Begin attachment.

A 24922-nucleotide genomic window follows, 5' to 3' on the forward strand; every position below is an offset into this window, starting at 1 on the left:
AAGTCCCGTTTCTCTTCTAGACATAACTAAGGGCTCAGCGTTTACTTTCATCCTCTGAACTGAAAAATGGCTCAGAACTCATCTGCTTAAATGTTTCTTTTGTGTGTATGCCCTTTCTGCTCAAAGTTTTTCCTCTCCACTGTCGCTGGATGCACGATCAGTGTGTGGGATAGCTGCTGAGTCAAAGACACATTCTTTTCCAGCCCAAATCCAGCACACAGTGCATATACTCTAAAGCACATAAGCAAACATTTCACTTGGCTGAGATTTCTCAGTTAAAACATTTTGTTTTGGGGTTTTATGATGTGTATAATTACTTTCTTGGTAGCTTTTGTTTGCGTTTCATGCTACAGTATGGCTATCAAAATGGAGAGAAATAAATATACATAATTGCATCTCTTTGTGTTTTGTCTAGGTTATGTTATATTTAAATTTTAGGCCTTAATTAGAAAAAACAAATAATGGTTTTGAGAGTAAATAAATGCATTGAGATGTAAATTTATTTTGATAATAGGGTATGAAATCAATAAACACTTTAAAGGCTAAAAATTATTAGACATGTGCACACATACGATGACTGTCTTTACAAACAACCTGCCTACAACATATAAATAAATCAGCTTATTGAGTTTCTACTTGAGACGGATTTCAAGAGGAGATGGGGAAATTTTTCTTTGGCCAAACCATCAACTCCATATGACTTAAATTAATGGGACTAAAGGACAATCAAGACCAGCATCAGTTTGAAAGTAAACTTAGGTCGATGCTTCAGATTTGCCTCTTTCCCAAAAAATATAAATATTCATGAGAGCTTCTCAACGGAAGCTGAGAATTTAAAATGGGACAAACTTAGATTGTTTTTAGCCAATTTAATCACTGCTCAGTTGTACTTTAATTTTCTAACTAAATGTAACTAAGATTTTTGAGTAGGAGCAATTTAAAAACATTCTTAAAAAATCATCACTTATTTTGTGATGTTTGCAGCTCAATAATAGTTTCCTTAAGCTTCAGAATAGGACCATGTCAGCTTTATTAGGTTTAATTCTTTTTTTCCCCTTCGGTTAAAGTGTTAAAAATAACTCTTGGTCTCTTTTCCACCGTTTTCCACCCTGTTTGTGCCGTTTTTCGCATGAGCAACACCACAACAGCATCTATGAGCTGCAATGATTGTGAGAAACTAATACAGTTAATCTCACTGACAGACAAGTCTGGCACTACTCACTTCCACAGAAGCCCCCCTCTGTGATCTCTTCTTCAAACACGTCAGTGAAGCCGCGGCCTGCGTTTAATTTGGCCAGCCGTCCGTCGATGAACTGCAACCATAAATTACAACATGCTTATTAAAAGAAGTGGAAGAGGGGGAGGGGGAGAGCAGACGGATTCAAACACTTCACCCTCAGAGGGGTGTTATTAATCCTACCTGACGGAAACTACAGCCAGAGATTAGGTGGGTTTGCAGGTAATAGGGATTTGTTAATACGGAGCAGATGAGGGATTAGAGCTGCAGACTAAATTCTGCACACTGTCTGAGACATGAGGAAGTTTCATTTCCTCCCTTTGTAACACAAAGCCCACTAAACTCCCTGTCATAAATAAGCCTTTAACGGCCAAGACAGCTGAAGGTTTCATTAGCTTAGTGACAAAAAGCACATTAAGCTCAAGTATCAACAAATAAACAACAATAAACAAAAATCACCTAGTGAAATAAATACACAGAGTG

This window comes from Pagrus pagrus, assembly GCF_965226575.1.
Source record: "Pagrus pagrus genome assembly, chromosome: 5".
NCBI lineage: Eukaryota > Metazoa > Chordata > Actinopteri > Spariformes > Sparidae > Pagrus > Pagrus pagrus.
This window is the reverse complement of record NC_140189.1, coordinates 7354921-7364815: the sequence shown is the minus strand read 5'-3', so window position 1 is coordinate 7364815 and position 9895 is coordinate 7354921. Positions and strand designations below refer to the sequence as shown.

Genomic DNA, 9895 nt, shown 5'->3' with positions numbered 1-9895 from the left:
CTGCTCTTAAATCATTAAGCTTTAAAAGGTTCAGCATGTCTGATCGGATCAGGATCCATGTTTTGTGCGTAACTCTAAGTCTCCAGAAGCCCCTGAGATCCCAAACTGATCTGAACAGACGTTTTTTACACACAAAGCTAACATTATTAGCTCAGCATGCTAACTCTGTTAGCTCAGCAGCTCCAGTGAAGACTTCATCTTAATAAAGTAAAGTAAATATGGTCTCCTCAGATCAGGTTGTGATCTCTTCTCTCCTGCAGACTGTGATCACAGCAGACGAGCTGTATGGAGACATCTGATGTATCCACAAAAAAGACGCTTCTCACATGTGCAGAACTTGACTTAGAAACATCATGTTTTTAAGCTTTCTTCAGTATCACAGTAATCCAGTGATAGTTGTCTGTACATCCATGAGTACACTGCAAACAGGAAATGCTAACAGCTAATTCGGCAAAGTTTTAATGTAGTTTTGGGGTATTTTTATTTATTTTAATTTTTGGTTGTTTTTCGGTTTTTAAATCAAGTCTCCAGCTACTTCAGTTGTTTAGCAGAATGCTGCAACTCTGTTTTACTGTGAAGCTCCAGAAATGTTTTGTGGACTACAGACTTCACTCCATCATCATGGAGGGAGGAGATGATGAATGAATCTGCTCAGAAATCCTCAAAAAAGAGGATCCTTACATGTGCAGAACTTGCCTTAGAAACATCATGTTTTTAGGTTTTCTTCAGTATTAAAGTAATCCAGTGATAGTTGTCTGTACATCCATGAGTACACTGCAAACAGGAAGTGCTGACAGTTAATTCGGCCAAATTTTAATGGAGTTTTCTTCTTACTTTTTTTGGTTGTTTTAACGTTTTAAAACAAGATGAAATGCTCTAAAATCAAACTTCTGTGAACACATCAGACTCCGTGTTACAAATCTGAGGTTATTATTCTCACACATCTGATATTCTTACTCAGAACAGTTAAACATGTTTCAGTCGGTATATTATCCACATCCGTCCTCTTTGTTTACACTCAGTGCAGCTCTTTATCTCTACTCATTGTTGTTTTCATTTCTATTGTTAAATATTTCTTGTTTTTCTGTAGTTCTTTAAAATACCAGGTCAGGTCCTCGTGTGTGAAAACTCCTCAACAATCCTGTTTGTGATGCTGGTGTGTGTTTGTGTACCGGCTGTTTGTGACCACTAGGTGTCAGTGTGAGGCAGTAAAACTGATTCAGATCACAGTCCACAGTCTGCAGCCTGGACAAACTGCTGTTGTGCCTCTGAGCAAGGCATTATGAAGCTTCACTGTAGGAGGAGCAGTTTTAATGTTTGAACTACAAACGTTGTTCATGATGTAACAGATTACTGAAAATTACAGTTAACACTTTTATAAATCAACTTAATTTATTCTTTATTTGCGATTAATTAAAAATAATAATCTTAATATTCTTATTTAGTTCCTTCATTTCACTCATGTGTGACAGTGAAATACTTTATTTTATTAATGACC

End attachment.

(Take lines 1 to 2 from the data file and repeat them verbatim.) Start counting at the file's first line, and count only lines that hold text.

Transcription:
A 24922-nucleotide genomic window follows, 5' to 3' on the forward strand; every position below is an offset into this window, starting at 1 on the left:
AAGTCCCGTTTCTCTTCTAGACATAACTAAGGGCTCAGCGTTTACTTTCATCCTCTGAACTGAAAAATGGCTCAGAACTCATCTGCTTAAATGTTTCTTTTGTGTGTATGCCCTTTCTGCTCAAAGTTTTTCCTCTCCACTGTCGCTGGATGCACGATCAGTGTGTGGGATAGCTGCTGAGTCAAAGACACATTCTTTTCCAGCCCAAATCCAGCACACAGTGCATATACTCTAAAGCACATAAGCAAACATTTCACTTGGCTGAGATTTCTCAGTTAAAACATTTTGTTTTGGGGTTTTATGATGTGTATAATTACTTTCTTGGTAGCTTTTGTTTGCGTTTCATGCTACAGTATGGCTATCAAAATGGAGAGAAATAAATATACATAATTGCATCTCTTTGTGTTTTGTCTAGGTTATGTTATATTTAAATTTTAGGCCTTAATTAGAAAAAACAAATAATGGTTTTGAGAGTAAATAAATGCATTGAGATGTAAATTTATTTTGATAATAGGGTATGAAATCAATAAACACTTTAAAGGCTAAAAATTATTAGACATGTGCACACATACGATGACTGTCTTTACAAACAACCTGCCTACAACATATAAATAAATCAGCTTATTGAGTTTCTACTTGAGACGGATTTCAAGAGGAGATGGGGAAATTTTTCTTTGGCCAAACCATCAACTCCATATGACTTAAATTAATGGGACTAAAGGACAATCAAGACCAGCATCAGTTTGAAAGTAAACTTAGGTCGATGCTTCAGATTTGCCTCTTTCCCAAAAAATATAAATATTCATGAGAGCTTCTCAACGGAAGCTGAGAATTTAAAATGGGACAAACTTAGATTGTTTTTAGCCAATTTAATCACTGCTCAGTTGTACTTTAATTTTCTAACTAAATGTAACTAAGATTTTTGAGTAGGAGCAATTTAAAAACATTCTTAAAAAATCATCACTTATTTTGTGATGTTTGCAGCTCAATAATAGTTTCCTTAAGCTTCAGAATAGGACCATGTCAGCTTTATTAGGTTTAATTCTTTTTTTCCCCTTCGGTTAAAGTGTTAAAAATAACTCTTGGTCTCTTTTCCACCGTTTTCCACCCTGTTTGTGCCGTTTTTCGCATGAGCAACACCACAACAGCATCTATGAGCTGCAATGATTGTGAGAAACTAATACAGTTAATCTCACTGACAGACAAGTCTGGCACTACTCACTTCCACAGAAGCCCCCCTCTGTGATCTCTTCTTCAAACACGTCAGTGAAGCCGCGGCCTGCGTTTAATTTGGCCAGCCGTCCGTCGATGAACTGCAACCATAAATTACAACATGCTTATTAAAAGAAGTGGAAGAGGGGGAGGGGGAGAGCAGACGGATTCAAACACTTCACCCTCAGAGGGGTGTTATTAATCCTACCTGACGGAAACTACAGCCAGAGATTAGGTGGGTTTGCAGGTAATAGGGATTTGTTAATACGGAGCAGATGAGGGATTAGAGCTGCAGACTAAATTCTGCACACTGTCTGAGACATGAGGAAGTTTCATTTCCTCCCTTTGTAACACAAAGCCCACTAAACTCCCTGTCATAAATAAGCCTTTAACGGCCAAGACAGCTGAAGGTTTCATTAGCTTAGTGACAAAAAGCACATTAAGCTCAAGTATCAACAAATAAACAACAATAAACAAAAATCACCTAGTGAAATAAATACACAGAGTG